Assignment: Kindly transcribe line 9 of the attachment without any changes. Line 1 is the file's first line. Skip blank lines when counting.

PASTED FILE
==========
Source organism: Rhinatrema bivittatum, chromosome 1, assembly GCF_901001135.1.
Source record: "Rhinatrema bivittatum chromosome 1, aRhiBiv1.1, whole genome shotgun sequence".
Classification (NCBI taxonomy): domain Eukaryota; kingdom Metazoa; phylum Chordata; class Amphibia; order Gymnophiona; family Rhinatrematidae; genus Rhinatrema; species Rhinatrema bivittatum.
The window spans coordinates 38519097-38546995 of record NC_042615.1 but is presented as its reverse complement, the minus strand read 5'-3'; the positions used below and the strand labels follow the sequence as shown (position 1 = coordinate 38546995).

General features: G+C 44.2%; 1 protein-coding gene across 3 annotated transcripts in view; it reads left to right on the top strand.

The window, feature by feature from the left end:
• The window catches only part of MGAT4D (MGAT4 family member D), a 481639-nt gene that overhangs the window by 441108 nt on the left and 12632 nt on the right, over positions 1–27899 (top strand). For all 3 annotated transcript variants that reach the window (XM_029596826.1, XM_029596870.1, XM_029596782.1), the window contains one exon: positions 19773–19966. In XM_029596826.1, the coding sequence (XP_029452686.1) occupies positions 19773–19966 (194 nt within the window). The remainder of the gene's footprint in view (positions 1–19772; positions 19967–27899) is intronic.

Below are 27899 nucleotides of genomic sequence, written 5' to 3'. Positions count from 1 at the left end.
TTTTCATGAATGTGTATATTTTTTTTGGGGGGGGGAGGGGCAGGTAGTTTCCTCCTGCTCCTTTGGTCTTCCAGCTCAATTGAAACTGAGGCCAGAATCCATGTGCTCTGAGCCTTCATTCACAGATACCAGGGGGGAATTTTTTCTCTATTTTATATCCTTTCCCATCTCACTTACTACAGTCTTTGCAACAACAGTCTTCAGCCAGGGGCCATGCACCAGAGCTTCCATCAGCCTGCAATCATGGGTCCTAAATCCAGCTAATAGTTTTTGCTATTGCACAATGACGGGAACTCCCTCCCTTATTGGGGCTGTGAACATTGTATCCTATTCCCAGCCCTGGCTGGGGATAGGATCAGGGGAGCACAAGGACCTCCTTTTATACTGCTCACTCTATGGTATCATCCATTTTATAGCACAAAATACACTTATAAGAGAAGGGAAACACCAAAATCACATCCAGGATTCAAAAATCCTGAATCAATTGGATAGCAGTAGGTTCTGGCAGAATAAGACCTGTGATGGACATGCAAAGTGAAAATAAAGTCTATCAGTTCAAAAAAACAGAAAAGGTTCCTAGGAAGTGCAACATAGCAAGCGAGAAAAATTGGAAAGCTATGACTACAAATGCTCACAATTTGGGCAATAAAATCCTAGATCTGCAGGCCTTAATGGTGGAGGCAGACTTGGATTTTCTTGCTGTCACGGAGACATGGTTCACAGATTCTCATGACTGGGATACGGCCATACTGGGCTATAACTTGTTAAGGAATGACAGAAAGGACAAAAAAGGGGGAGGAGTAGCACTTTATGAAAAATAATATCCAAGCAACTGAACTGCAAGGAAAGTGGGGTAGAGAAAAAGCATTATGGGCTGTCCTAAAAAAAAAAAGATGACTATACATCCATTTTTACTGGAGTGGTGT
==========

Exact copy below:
TTTTCATGAATGTGTATATTTTTTTTGGGGGGGGGAGGGGCAGGTAGTTTCCTCCTGCTCCTTTGGTCTTCCAGCTCAATTGAAACTGAGGCCAGAATCCATGTGCTCTGAGCCTTCATTCACAGATACCAGGGGGGAATTTTTTCTCTATTTTATATCCTTTCCCATCTCACTTACTACAGTCTTTGCAACAACAGTCTTCAGCCAGGGGCCATGCACCAGAGCTTCCATCAGCCTGCAATCATGGGTCCTAAATCCAGCTAATAGTTTTTGCTATTGCACAATGACGGGAACTCCCTCCCTTATTGGGGCTGTGAACATTGTATCCTATTCCCAGCCCTGGCTGGGGATAGGATCAGGGGAGCACAAGGACCTCCTTTTATACTGCTCACTCTATGGTATCATCCATTTTATAGCACAAAATACACTTATAAGAGAAGGGAAACACCAAAATCACATCCAGGATTCAAAAATCCTGAATCAATTGGATAGCAGTAGGTTCTGGCAGAATAAGACCTGTGATGGACATGCAAAGTGAAAATAAAGTCTATCAGTTCAAAAAAACAGAAAAGGTTCCTAGGAAGTGCAACATAGCAAGCGAGAAAAATTGGAAAGCTATGACTACAAATGCTCACAATTTGGGCAATAAAATCCTAGATCTGCAGGCCTTAATGGTGGAGGCAGACTTGGATTTTCTTGCTGTCACGGAGACATGGTTCACAGATTCTCATGACTGGGATACGGCCATACTGGGCTATAACTTGTTAAGGAATGACAGAAAGGACAAAAAAGGGGGAGGAGTAGCACTTTATGAAAAATAATATCCAAGCAACTGAACTGCAAGGAAAGTGGGGTAGAGAAAAAGCATTATGGGCTGTCCTAAAAAAAAAAAGATGACTATACATCCATTTTTACTGGAGTGGTGT